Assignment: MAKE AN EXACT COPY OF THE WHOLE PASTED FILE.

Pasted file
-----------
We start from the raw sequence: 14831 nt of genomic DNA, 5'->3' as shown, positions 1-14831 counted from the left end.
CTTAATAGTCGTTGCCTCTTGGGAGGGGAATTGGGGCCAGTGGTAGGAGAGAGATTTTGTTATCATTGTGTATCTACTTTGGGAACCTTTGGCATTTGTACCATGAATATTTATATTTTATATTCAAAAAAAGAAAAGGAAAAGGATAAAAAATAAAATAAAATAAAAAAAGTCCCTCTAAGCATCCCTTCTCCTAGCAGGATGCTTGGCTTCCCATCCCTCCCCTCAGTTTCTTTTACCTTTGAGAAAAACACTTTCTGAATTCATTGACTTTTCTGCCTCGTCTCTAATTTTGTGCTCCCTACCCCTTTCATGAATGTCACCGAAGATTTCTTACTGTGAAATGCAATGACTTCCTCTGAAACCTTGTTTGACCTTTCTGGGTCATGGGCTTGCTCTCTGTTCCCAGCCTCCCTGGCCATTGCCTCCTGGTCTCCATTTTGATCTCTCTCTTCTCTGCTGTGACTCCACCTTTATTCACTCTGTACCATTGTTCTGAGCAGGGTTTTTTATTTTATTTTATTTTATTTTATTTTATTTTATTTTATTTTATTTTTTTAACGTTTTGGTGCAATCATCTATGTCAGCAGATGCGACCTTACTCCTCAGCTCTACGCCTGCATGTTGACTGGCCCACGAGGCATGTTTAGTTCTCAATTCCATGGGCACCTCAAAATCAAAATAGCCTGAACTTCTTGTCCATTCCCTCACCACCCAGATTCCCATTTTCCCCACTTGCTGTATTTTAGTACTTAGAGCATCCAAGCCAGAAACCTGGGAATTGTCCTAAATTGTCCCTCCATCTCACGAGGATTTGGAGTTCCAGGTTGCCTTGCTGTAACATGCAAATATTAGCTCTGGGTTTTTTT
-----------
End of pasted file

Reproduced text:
We start from the raw sequence: 14831 nt of genomic DNA, 5'->3' as shown, positions 1-14831 counted from the left end.
CTTAATAGTCGTTGCCTCTTGGGAGGGGAATTGGGGCCAGTGGTAGGAGAGAGATTTTGTTATCATTGTGTATCTACTTTGGGAACCTTTGGCATTTGTACCATGAATATTTATATTTTATATTCAAAAAAAGAAAAGGAAAAGGATAAAAAATAAAATAAAATAAAAAAAGTCCCTCTAAGCATCCCTTCTCCTAGCAGGATGCTTGGCTTCCCATCCCTCCCCTCAGTTTCTTTTACCTTTGAGAAAAACACTTTCTGAATTCATTGACTTTTCTGCCTCGTCTCTAATTTTGTGCTCCCTACCCCTTTCATGAATGTCACCGAAGATTTCTTACTGTGAAATGCAATGACTTCCTCTGAAACCTTGTTTGACCTTTCTGGGTCATGGGCTTGCTCTCTGTTCCCAGCCTCCCTGGCCATTGCCTCCTGGTCTCCATTTTGATCTCTCTCTTCTCTGCTGTGACTCCACCTTTATTCACTCTGTACCATTGTTCTGAGCAGGGTTTTTTATTTTATTTTATTTTATTTTATTTTATTTTATTTTATTTTATTTTTTTAACGTTTTGGTGCAATCATCTATGTCAGCAGATGCGACCTTACTCCTCAGCTCTACGCCTGCATGTTGACTGGCCCACGAGGCATGTTTAGTTCTCAATTCCATGGGCACCTCAAAATCAAAATAGCCTGAACTTCTTGTCCATTCCCTCACCACCCAGATTCCCATTTTCCCCACTTGCTGTATTTTAGTACTTAGAGCATCCAAGCCAGAAACCTGGGAATTGTCCTAAATTGTCCCTCCATCTCACGAGGATTTGGAGTTCCAGGTTGCCTTGCTGTAACATGCAAATATTAGCTCTGGGTTTTTTT